GOULDYeah. So I do think that's the issue is that we go to bed and we wake up the next morning and expect ourselves to be somebody totally different, like, I'm going to not eat any sweets or I'm going to stop smoking tomorrow and that's just not achievable, because it is hard to change some of these long standing patterns of behavior. So what does tend to work is to break goals up into -- goals that are concrete and manageable. And we're much more likely to be able to achieve them. There's an acronym that as psychologist, we often use called make your goals smart. So we make them specific, measurable, achievable, relevant and time limited. So if your goal is, for example, to exercise more, yes doing as Dr. Kecmanovic mentioned doing the 10 minutes for the month of January each day or three times a week.
GOULDBut be very specific. So I'm going to exercise at this hour for this period of time and Monday, Wednesday and Friday. Write it down. Maybe share it with a buddy and anticipate the challenges that may arise. And then finally, be compassionate to yourself and expect yourself to have slip ups.
NNAMDIWe're going to be taking a short break, but when we come back, we'll be continuing this conversation about keeping our New Year's resolutions in 2021. I'm Kojo Nnamdi.
NNAMDIWelcome back. We're talking about New Year's resolutions for the year 2021 with Dr. Jelena Kecmanovic, Director of the Arlington/D.C. Behavioral Therapy Institute and an Adjunct Professor of Psychology at Georgetown University, and Dr. Neda Gould who directs Mindfulness Program at Johns Hopkins and is the Associate Director of the Johns Hopkins Bayview Medical Center Anxiety Disorders Clinic. She's also an Assistant Professor at the Johns Hopkins School of Medicine. Let's go immediately to the phones and talk with Coco in Washington D.C. Coco, you're on the air. Go ahead, please.
COCOHey, everyone. Happy New Year. Thanks for taking my call.
NNAMDIHappy New Year.
COCOI am loving this conversation. I'm a health and a life coach. So this is totally my jam. So thank you all so much. I wanted to share -- because this is something piggybacking off of habits, as a coach this is a time where everybody like you all said wants to set these big goals. But what I really try to encourage my clients to do is to start with what are good habits they already have. Is it that 10 minute walk? Is it, you know, your lemon water routine in the morning? Like what is an established habit you already have and how can you piggyback.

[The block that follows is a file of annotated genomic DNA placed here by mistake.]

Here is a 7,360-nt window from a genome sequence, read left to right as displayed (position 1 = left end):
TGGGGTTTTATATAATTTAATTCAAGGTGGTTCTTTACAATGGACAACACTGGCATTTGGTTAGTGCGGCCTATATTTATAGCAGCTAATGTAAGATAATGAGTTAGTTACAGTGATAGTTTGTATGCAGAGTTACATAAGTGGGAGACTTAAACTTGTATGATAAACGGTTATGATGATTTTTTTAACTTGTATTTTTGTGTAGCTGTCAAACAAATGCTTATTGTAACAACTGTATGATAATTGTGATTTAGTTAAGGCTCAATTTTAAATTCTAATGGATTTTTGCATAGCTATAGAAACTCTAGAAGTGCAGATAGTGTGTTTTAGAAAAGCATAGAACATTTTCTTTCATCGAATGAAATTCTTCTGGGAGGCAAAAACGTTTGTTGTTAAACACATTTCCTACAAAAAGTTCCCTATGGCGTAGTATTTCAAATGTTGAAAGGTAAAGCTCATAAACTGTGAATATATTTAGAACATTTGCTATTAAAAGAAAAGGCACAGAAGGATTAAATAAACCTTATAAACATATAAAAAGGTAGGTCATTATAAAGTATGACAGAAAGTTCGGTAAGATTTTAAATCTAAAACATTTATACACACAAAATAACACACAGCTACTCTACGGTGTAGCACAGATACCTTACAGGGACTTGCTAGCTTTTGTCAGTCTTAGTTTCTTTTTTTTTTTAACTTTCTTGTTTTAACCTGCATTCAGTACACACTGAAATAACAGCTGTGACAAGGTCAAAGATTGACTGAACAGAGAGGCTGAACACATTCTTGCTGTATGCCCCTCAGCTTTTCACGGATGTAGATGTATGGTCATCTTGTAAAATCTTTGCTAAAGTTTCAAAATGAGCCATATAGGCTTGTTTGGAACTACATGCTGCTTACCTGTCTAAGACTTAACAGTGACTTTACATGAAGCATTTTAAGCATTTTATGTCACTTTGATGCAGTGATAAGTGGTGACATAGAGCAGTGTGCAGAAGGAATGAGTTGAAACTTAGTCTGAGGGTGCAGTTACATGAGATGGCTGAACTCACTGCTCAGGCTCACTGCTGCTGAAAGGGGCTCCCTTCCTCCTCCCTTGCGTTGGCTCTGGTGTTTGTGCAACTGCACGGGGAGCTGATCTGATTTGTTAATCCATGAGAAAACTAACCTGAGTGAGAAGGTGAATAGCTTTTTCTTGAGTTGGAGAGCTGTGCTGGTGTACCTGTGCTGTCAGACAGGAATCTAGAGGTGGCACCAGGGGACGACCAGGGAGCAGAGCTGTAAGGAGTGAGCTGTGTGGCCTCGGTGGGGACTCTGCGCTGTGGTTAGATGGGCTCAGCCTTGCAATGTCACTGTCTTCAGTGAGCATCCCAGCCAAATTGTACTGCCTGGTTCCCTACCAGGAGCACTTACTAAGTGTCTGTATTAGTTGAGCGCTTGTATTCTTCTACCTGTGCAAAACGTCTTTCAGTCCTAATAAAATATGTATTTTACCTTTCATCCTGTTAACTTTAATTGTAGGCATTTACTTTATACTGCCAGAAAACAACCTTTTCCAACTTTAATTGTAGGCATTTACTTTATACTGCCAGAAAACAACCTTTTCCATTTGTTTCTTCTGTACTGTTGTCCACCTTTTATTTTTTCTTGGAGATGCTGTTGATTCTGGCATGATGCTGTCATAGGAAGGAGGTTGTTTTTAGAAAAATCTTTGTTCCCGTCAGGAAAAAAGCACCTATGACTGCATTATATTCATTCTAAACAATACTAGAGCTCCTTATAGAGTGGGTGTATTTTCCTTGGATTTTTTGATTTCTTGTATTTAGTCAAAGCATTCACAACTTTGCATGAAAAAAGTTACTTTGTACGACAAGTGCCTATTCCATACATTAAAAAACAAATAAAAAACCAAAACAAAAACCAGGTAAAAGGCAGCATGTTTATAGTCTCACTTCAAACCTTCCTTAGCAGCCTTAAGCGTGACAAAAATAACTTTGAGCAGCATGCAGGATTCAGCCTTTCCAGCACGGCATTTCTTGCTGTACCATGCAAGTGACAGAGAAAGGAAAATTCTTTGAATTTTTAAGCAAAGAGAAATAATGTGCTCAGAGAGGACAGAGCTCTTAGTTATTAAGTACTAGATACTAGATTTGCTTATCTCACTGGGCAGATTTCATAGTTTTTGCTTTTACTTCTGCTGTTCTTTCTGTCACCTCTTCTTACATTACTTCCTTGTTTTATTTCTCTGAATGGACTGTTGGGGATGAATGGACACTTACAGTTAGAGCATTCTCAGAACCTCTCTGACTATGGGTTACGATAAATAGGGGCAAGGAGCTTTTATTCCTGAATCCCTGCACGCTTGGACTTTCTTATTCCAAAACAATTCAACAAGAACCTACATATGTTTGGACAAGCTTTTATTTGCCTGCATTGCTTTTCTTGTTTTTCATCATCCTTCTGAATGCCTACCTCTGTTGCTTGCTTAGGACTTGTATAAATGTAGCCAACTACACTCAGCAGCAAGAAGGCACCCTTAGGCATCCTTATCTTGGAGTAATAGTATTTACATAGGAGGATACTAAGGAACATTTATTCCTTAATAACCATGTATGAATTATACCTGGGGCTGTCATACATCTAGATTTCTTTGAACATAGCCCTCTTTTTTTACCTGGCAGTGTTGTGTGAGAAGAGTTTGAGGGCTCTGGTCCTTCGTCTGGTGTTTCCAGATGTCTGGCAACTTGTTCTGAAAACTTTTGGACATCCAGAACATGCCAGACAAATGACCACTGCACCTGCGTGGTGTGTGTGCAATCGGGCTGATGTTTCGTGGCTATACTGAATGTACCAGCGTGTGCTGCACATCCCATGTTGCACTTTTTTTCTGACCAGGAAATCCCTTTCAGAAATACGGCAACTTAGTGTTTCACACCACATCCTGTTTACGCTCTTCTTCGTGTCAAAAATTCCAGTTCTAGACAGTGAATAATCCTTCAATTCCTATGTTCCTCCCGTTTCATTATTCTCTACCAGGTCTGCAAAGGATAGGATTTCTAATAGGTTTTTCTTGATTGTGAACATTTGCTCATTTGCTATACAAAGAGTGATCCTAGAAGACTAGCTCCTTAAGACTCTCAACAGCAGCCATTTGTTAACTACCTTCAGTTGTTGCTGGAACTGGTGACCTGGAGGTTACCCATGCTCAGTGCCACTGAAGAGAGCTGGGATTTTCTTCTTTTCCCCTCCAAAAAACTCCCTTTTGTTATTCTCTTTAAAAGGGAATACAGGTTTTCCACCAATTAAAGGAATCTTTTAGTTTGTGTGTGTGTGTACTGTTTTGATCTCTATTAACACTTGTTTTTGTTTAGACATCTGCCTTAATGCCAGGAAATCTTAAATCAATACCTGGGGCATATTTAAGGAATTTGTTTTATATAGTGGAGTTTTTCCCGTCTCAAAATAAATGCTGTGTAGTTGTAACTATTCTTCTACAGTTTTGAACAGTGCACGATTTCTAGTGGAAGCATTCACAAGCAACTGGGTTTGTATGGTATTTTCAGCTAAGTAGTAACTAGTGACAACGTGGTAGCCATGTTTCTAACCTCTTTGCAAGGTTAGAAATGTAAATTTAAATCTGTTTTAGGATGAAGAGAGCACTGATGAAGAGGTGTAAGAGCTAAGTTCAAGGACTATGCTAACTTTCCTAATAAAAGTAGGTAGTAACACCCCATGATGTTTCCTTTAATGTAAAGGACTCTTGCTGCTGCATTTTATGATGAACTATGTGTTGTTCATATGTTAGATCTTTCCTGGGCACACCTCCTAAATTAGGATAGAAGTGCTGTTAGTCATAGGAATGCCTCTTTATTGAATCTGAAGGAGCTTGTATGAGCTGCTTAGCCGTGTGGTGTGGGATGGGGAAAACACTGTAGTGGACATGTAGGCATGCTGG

COCOSo, for example, is someone decides to take a 30 minute walk near their house and they don't take water with them. Maybe their piggybacking habit is when they come home they have their favorite bottle of water that they drink down as soon as they get home. So it's like almost this pleasure, this thing that you're looking forward to to add on to the established habit that is already working for you. So it encourages people to build and build. And really feel success literally every time they do something that they just are naturally doing.
NNAMDIInteresting idea. Thank you very much for sharing it, Coco.
COCOHappy New Year, you all.
NNAMDIHappy New Year to you. Care to comment on that, Jelena?
KECMANOVICSure. You know, piggybacking is a very well established procedure -- suggesting and strategy we use when establishing habits. And it, you know, falls under this kind of big group of suggestions that basically say that there's no such thing as having really good will power. You know, we all have friends or met people in the family who seem to have amazing will power. Those are the people who wake up at five o'clock in the morning and they are exercising, running even in the 32 degree weather. And you think, Oh my God, I could never be like that. Personally I could never, I think wake up at five o'clock.
KECMANOVICYou know, and what research shows interestingly is that, yes, there are some individual differences in this, you know, sort of mythical will power muscle if you want to call it. However, what research finds is that people who seem to have the highest will power actually setup the environment in such ways that they need very little will power.
KECMANOVICSo they're just very kind of clever and mindful to in advance setup stuff in the environment, contingencies in the environment, things that are going to remind them to do the right thing, you know, things that are going to make them easier for them to do the right thing, things that are going to be easier for them to avoid doing the bad thing. So kind of suggestions of not buying an ice cream, just not having ice cream in the fridge and cutting your really good fruit and putting it in little batches in the refrigerator. It actually works. It makes a difference because when you feel that craving in the afternoon when we all need a little pick up, you go and you're going to reach for ice cream, oh, there's no ice cream.
KECMANOVICAnd now it's pandemic and you don't want to go to the grocery store. I mean, you know, it's a hassle anyway. But now even bigger hassle. So you're going to go for the next best thing, which is your chopped up fruit. So you just made it really easy for yourself to do the right thing. So piggybacking is the same idea.